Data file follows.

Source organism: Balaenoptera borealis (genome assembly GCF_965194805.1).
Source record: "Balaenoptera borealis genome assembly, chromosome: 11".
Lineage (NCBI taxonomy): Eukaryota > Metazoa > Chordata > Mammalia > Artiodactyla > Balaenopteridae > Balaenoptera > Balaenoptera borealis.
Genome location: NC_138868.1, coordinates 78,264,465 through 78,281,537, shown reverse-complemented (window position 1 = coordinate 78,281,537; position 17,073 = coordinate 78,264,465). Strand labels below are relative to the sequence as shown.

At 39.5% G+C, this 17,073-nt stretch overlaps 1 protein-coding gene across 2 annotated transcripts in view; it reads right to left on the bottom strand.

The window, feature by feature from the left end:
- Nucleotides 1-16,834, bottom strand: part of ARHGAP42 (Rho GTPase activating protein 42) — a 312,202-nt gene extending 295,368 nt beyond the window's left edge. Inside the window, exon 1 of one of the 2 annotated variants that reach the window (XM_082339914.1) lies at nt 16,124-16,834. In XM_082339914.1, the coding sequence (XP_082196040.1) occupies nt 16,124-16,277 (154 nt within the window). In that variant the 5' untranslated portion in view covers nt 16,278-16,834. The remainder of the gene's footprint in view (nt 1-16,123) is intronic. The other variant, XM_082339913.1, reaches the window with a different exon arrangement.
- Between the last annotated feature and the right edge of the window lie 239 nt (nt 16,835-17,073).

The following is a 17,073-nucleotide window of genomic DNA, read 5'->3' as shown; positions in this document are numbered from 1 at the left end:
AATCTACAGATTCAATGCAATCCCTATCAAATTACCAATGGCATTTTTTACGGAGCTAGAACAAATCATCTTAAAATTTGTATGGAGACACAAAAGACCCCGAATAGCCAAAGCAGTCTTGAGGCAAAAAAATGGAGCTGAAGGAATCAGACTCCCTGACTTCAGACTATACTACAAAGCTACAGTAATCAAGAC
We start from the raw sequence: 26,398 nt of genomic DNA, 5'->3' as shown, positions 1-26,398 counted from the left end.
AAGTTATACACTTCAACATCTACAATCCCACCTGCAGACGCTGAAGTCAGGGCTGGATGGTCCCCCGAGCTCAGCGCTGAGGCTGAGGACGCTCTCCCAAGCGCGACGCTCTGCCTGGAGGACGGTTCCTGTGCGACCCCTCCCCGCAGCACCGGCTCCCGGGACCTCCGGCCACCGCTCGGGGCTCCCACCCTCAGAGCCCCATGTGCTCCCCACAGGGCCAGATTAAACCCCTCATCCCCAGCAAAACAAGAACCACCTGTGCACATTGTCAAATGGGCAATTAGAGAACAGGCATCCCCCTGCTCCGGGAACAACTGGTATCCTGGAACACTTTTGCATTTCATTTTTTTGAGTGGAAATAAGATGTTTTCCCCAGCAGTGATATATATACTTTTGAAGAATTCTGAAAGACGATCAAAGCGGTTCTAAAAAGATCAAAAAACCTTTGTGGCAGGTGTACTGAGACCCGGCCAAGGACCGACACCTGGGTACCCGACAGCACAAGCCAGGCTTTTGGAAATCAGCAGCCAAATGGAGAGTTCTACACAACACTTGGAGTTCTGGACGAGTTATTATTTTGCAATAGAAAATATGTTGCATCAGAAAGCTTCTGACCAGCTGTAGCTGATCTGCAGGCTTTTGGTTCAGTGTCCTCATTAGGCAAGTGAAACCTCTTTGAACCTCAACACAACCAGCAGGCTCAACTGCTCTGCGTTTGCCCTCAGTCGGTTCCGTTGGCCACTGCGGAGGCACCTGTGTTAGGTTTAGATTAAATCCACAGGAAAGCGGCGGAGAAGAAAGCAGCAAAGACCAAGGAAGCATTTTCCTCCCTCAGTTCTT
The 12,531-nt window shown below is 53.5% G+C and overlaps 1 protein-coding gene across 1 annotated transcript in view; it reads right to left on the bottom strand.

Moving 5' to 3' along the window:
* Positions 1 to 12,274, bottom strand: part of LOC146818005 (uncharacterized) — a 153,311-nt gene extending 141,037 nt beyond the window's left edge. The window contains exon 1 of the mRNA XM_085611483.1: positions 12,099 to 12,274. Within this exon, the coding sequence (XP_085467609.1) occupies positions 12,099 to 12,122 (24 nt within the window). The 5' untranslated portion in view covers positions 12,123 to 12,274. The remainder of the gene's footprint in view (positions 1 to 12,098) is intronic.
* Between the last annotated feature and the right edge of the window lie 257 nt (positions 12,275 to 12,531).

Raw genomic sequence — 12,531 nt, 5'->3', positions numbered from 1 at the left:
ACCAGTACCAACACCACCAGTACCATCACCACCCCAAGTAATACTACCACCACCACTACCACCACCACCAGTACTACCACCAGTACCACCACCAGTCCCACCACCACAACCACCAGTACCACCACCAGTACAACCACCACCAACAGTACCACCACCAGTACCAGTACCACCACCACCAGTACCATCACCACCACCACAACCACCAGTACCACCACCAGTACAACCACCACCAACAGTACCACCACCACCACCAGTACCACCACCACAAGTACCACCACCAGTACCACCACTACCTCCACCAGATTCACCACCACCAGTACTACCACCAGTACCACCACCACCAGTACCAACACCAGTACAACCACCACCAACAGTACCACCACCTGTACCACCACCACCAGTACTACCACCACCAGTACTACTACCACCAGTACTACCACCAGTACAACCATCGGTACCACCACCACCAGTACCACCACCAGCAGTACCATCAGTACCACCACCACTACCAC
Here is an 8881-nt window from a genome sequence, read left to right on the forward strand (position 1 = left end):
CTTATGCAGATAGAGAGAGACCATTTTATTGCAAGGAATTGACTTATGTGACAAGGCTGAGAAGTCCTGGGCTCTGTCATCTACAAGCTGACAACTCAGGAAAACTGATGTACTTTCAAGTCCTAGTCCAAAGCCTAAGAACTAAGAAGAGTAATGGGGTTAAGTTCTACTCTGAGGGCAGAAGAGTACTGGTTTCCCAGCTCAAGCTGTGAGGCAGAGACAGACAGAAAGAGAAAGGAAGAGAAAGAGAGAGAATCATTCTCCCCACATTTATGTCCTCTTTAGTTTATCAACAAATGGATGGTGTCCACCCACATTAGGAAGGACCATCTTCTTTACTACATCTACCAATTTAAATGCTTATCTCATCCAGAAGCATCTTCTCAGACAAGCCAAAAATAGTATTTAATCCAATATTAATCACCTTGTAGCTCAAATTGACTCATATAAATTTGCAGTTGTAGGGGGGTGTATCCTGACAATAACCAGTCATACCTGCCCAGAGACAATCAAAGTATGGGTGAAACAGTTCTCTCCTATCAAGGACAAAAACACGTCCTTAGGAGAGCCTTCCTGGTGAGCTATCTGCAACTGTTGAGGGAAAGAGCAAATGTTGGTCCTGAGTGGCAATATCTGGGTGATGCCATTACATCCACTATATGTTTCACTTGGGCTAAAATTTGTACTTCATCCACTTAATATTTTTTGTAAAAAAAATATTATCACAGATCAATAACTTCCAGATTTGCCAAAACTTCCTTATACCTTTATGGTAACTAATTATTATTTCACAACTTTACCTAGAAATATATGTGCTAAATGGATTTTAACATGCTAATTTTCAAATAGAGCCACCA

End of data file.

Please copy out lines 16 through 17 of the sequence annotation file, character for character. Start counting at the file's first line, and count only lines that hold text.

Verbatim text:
* Between the last annotated feature and the right edge of the window lie 257 nt (positions 12,275 to 12,531).

Raw genomic sequence — 12,531 nt, 5'->3', positions numbered from 1 at the left: